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Top four little known sports in our holiday destinations

Posted By Amanda Tomlinson on 25/07/2014

 

Are you one of the 1.5 billion people expected to watch the 20th edition of the Commonwealth Games which got underway on Wednesday 23rd July in Glasgow? With 71 nations competing in 261 medal events across 17 sports in 11 days, it certainly will be an action packed week and a half.

 

From athletics to badminton to hockey to gymnastics, the Commonwealth Games will be showcasing the popular sports undertaken by many of us from an early age at school. But this got us thinking here at Transun, what sports are hugely popular, or indeed unique, to some of our travel destinations? Here’s our top four:

 

1. Picigin, Croatia

Beach holidays are synonymous with various forms of beach games, from bat and ball to volleyball - but have you ever tried Picigin? Originating from Split, this amateur ball game is played in the shallow beach waters. Picigin rules are simple, keep the small ball from touching the water using the palms of your hands only (although we are sure there are extra bonus points for hitting innocent beach goers!)  Although this ball game will never reach the dizzying heights of the Olympics, many players of Picigin look as though they are training for the games with impressive, over the top and extravagant acrobatic diving and gymnastic manoeuvres in the shallow waters of the sea.

 

2. Orienteering, Sweden

 

Picture  
FrederikBroman/imagebank.sweden   

For many of us, orienteering is usually played out in the car, with two players: The Driver and the dreaded Front Seat Passenger. Games usually involve map throwing, hours of silence, thundering stares and continual adamant use of the ‘scenic route’ phrase. In recent years the umpire ‘GPS’ has made its debut, however like with most umpire’s decisions, the ‘GPS’ is not always right. However, in Sweden, orienteering is about running a designated course as fast as possible with only a map and compass as tools. It is one of Sweden’s most popular sports attracting more than 100,000 runners of all abilities.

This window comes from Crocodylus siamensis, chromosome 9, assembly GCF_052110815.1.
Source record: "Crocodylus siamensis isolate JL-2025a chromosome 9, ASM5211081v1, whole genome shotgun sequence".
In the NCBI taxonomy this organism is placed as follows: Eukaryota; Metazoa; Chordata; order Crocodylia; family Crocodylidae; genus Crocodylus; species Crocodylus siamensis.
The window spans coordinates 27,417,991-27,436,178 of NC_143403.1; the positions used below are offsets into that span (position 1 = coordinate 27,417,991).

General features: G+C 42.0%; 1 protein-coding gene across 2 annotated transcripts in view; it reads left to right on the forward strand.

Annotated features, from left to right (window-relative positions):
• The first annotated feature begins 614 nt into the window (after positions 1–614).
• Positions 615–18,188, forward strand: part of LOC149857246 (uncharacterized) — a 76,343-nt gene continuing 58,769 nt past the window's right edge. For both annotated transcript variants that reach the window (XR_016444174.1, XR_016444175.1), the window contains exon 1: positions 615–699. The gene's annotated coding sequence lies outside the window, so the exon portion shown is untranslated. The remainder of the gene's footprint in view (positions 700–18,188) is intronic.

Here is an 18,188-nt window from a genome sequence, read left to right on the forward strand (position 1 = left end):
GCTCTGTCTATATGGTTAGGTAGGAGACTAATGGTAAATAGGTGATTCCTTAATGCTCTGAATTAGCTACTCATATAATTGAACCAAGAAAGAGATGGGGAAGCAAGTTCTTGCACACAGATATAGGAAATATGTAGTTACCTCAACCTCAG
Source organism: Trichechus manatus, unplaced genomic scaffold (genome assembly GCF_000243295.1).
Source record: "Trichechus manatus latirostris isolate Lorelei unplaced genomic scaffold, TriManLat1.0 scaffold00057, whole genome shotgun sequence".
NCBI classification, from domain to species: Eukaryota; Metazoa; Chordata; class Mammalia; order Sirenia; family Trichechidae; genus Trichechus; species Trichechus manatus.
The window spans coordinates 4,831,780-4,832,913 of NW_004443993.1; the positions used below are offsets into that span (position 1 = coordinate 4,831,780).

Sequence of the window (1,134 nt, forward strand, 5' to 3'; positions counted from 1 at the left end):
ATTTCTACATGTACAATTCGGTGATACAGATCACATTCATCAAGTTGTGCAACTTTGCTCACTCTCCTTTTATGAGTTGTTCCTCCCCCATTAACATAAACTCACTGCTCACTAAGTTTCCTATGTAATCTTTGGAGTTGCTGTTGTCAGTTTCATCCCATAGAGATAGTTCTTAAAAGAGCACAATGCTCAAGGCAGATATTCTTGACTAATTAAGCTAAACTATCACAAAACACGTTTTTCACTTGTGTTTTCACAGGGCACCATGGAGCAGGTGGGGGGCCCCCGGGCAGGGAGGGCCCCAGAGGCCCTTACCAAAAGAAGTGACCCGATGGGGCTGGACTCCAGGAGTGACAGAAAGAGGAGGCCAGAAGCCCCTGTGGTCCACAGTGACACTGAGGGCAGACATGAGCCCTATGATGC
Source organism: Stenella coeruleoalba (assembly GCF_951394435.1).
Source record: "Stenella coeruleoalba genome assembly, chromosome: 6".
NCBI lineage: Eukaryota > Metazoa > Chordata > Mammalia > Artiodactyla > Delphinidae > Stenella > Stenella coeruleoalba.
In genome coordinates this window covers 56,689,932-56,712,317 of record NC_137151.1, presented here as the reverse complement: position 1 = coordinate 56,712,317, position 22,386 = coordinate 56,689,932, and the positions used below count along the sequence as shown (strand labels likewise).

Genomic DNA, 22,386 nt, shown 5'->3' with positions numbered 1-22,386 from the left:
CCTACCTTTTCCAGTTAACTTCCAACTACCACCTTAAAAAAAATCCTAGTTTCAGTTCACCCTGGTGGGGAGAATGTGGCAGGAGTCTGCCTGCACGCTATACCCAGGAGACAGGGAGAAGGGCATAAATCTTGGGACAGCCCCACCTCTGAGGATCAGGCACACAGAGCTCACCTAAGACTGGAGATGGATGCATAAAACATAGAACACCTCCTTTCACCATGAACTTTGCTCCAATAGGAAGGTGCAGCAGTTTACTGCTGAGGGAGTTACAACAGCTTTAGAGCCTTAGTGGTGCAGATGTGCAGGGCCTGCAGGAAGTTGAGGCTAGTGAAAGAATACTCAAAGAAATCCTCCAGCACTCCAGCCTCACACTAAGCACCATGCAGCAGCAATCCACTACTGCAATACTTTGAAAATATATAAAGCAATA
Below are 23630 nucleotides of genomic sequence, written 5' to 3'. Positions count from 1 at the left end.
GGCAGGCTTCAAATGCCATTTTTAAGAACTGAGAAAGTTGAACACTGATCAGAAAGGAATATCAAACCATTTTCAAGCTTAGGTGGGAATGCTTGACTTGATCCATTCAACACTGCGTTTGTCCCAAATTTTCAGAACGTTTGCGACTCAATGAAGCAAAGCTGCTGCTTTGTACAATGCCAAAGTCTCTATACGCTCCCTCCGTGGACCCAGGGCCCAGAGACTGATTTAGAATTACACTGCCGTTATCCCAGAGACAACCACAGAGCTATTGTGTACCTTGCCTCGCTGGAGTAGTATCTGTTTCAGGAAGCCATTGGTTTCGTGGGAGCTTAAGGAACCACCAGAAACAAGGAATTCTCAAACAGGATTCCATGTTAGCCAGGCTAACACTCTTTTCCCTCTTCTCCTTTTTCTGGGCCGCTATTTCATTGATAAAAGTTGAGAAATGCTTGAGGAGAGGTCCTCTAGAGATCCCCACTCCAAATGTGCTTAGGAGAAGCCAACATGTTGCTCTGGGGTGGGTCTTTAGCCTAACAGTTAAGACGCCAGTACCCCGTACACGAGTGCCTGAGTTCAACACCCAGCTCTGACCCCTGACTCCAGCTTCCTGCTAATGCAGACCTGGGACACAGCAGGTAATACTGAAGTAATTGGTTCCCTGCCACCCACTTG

3. Nordic skiing, Norway

 

PictureFew activities can claim to be a total body workout but Nordic skiing is both an aerobic and cardio exercise. This low impact sport otherwise known as Nordic walking, has the potential in one hour to burn more calories than partaking in downhill skiing for the same amount of time. Using over 90 per cent of the muscles in the human body, it is no surprise that numerous researchers have found a multitude of health benefits for this sport.

 

Nordic Skiing is a hugely popular Norwegian pastime and is central to the country’s identity. The country introduced ski competitions in the 18th Century for its soldiers and the first non-military ski event occurred in 1843 at Tromsø. 

 


4. Gllma Wrestling, Iceland
 

Ever heard of Gllma Wrestling? Gllma the Old Norse word meaning ‘glimpse’ or ‘flash’ is a Scandinavian martial art developed by the Vikings over 1200 years ago. The combat system of Gllma was created to develop the strength, reflexes and endurance of Viking warriors to survive battle. In fact Gllma was so important to Viking society that their most popular God, Thor was also the Viking God of wrestling. According to some Gllma wrestling is the national sport of Iceland, with the first ever Gllma competition held back in 1888
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Cultural
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